|View single post by jtrain|
|Posted: Wed Aug 19th, 2015 02:36 am||
These first couple of photos comes from the Fort/Museum in Missoula. The museum has amassed a collection of railroad artifacts, equipment, and structures. Most impressive (to me) is the collection of logging equipment. This first photo is of a rare, Willamette Shay Locomotive. These locomotives were built near the end of the logging railroad era in the Northwest and were primarily used in the states of Washington, Oregon, California, Montana and Idaho. The design was supposed to be improved over the original shay design and could pull marginally better loads and use less fuel. Most of these locomotives were oil-burning, including the one in Missoula. What's nice about this museum is that you can get up-close and personal with this locomotive. I have detailed pictures of the drive system, suspension, frame, cab interior, and pilots for anyone interested.
Behind the Willamette shay, there is a log loader and a couple types of log cars which I do not know the names to. This loader, from what I can tell, would be transported via a flatcar and then unloaded to the ground or mounted onto a platform that would allow log cars to be loaded. I think this would make a great model.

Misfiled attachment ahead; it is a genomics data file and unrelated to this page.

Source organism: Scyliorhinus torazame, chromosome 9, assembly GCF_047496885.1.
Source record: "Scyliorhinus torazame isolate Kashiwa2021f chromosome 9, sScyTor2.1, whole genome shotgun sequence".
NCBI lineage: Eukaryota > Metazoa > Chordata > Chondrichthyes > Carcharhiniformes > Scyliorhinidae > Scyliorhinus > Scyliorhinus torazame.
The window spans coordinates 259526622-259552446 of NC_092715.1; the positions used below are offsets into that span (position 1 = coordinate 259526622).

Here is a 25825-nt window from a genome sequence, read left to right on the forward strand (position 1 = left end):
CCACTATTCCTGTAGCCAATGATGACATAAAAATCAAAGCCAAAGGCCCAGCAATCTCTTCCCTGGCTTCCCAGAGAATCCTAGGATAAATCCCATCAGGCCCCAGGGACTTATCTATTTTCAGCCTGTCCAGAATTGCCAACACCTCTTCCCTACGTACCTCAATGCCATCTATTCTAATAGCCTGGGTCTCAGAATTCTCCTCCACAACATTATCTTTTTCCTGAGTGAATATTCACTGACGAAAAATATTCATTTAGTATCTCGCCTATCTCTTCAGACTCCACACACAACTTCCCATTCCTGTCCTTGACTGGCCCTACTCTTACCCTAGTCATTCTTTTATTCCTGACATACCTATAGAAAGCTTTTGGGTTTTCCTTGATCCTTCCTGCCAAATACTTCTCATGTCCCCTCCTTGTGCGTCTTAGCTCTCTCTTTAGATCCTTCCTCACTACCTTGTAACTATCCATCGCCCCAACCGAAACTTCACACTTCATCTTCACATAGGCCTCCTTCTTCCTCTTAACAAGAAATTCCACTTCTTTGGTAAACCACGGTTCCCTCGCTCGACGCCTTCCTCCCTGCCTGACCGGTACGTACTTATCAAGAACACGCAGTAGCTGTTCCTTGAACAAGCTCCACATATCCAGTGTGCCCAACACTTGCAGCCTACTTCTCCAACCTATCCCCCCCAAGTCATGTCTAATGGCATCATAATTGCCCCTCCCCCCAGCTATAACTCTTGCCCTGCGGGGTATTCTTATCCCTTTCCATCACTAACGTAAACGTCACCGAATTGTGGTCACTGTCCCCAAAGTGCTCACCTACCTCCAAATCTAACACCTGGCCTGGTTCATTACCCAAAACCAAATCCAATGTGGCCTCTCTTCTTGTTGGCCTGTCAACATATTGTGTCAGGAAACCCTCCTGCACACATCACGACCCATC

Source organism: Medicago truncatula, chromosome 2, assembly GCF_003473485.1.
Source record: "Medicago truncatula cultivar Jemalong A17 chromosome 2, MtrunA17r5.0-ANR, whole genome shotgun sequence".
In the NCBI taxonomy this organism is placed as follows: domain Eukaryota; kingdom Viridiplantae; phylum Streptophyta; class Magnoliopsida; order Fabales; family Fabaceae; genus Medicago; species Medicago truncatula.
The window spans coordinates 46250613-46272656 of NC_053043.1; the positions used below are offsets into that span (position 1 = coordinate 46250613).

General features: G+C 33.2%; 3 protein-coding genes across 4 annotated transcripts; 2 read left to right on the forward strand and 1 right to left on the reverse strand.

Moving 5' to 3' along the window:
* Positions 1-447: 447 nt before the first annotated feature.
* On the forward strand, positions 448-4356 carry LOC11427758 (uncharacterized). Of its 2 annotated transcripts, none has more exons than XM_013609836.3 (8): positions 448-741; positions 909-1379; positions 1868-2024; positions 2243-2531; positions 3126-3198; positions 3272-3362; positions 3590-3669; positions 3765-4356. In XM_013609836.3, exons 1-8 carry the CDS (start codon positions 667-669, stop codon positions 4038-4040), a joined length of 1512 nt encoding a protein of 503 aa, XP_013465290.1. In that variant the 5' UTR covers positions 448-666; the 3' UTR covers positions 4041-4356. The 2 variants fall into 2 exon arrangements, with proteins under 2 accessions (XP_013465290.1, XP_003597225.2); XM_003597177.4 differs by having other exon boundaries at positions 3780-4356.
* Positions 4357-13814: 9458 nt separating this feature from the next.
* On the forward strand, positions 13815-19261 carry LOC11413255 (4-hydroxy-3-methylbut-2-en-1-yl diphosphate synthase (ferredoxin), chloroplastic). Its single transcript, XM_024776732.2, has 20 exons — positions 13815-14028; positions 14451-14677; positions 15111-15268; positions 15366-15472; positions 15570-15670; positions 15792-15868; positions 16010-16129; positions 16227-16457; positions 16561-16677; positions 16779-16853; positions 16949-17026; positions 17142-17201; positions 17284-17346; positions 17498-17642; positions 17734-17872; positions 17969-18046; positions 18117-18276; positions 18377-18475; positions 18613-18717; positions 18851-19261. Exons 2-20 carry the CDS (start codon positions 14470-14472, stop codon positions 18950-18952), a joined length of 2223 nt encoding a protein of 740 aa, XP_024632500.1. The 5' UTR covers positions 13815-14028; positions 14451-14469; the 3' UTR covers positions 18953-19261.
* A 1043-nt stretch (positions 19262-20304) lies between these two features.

As seen from the front.
The site contains a few buildings and railroad artifacts plus, obviously, a short piece of track. Behind the depot quite a distance is a trolley barn that houses a couple of restored trollies and a lot of other info. The barn was closed last time I was there, so alas, no photos yet.
The depot (and I'm guessing surrounding structures) came from Drummond, Montana. The depot also houses many smaller depot artifacts and a model train display.
For someone wanting a very interesting subject to model, here it is. This is a crew transport and equipment car. Rather than use a very expensive locomotive to haul a few people into the woods, lumber companies often had these cars built, mostly from scratch, in their own tool shops. Kind of like a Galloping Goose, this car had a small gas engine mounted inside or underneath (not quite sure about that part) and would have a chain drive to one of the axles. This car could haul an additional trailer car as well as about 20 men plus equipment for a day's worth of logging. While practices varied company to company, many logging companies in Montana seemed to prefer building temporary settlements (or the occasional rail-based log camp in steep terrain) and would branch out from there, with the tracs varying season to season. It's important to note that many logging companies, and their employees, came from Minnesota, Wisconsin and Michigan before the White Pine timber stands were used up and thus, many logging practices in the Great Lakes region crossed over into Montana and the Northwest region.
Last edited on Wed Aug 19th, 2015 02:58 am by jtrain
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